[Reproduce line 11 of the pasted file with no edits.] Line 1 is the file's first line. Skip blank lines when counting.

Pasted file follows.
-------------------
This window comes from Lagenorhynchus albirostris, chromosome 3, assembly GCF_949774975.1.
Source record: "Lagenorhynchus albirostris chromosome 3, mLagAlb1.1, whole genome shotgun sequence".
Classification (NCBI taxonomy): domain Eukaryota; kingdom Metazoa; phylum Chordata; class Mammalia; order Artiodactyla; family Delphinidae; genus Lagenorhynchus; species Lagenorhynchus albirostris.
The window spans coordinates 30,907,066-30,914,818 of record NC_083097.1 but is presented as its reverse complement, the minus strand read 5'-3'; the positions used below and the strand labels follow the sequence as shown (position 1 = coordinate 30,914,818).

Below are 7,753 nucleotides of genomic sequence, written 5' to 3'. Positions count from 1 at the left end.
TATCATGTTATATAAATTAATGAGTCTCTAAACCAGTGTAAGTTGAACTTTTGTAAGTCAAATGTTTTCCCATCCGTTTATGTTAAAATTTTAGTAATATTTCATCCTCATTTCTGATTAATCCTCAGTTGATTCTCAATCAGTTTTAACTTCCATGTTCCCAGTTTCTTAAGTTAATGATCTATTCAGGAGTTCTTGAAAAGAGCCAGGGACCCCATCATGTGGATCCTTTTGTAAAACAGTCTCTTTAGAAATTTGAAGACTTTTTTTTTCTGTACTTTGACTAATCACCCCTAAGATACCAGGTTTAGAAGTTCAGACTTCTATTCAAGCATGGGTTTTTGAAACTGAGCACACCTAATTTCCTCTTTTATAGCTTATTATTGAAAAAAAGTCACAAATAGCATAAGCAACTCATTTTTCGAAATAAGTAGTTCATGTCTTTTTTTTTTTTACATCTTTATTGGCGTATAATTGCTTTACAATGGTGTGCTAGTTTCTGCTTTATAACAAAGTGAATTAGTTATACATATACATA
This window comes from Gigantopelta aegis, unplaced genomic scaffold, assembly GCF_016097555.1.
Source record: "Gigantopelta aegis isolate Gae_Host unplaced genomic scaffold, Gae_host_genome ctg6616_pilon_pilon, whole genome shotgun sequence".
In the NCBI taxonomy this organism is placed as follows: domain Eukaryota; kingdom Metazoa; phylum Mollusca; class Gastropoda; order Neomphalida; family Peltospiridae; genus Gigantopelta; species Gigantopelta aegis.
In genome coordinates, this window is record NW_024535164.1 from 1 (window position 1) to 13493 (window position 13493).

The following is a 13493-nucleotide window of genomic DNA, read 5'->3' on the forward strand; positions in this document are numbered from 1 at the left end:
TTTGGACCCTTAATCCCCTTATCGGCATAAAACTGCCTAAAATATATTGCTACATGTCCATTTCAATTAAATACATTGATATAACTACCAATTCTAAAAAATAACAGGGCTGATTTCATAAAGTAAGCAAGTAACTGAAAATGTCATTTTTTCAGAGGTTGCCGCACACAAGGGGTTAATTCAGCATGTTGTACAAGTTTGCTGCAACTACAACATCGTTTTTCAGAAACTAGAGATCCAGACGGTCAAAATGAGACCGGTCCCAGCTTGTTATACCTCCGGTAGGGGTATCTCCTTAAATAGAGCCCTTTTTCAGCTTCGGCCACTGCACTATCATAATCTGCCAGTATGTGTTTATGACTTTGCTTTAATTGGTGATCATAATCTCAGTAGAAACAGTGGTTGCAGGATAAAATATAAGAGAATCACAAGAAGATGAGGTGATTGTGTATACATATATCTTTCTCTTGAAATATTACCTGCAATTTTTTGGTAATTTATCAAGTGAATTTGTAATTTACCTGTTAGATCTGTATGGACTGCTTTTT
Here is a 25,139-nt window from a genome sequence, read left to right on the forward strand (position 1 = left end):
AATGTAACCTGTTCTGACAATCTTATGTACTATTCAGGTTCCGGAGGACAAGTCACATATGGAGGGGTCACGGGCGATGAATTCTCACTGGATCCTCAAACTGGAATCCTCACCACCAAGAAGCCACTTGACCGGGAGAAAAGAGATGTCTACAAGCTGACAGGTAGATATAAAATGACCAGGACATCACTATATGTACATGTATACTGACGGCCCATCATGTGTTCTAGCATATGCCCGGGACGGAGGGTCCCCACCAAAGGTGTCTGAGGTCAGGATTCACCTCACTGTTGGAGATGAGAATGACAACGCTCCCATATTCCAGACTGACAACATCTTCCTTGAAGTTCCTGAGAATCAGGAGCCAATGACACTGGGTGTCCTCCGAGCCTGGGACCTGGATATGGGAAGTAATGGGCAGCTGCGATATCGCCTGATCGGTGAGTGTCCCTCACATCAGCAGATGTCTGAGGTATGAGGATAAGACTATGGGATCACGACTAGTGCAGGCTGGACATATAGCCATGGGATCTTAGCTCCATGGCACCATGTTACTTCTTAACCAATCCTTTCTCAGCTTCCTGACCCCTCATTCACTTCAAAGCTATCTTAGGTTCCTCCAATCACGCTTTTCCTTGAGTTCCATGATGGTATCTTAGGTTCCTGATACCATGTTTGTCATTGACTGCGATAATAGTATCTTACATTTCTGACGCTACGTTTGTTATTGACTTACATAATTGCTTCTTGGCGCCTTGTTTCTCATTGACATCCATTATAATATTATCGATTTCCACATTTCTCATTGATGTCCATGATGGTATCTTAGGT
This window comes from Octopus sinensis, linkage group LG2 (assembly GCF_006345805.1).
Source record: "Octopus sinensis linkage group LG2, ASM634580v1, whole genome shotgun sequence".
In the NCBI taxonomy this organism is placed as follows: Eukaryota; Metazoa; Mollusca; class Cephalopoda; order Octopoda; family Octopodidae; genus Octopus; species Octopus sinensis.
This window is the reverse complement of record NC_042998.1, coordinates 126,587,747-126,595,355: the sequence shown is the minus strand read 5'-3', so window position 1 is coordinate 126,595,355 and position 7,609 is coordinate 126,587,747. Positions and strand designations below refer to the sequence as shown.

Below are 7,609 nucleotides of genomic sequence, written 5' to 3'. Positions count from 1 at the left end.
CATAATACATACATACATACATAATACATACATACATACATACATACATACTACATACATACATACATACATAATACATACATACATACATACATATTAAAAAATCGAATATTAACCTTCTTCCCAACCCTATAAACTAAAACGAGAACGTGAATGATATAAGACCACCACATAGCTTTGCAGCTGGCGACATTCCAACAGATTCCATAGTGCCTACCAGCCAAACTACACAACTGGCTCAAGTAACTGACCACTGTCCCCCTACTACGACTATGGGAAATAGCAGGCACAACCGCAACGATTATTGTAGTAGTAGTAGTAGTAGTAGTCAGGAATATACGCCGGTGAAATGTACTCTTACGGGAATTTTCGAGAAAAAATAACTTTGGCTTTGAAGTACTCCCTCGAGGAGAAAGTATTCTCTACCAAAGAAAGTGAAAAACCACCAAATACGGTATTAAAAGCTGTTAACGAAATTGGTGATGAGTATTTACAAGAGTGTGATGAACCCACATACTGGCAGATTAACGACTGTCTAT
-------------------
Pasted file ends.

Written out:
The following is a 13493-nucleotide window of genomic DNA, read 5'->3' on the forward strand; positions in this document are numbered from 1 at the left end: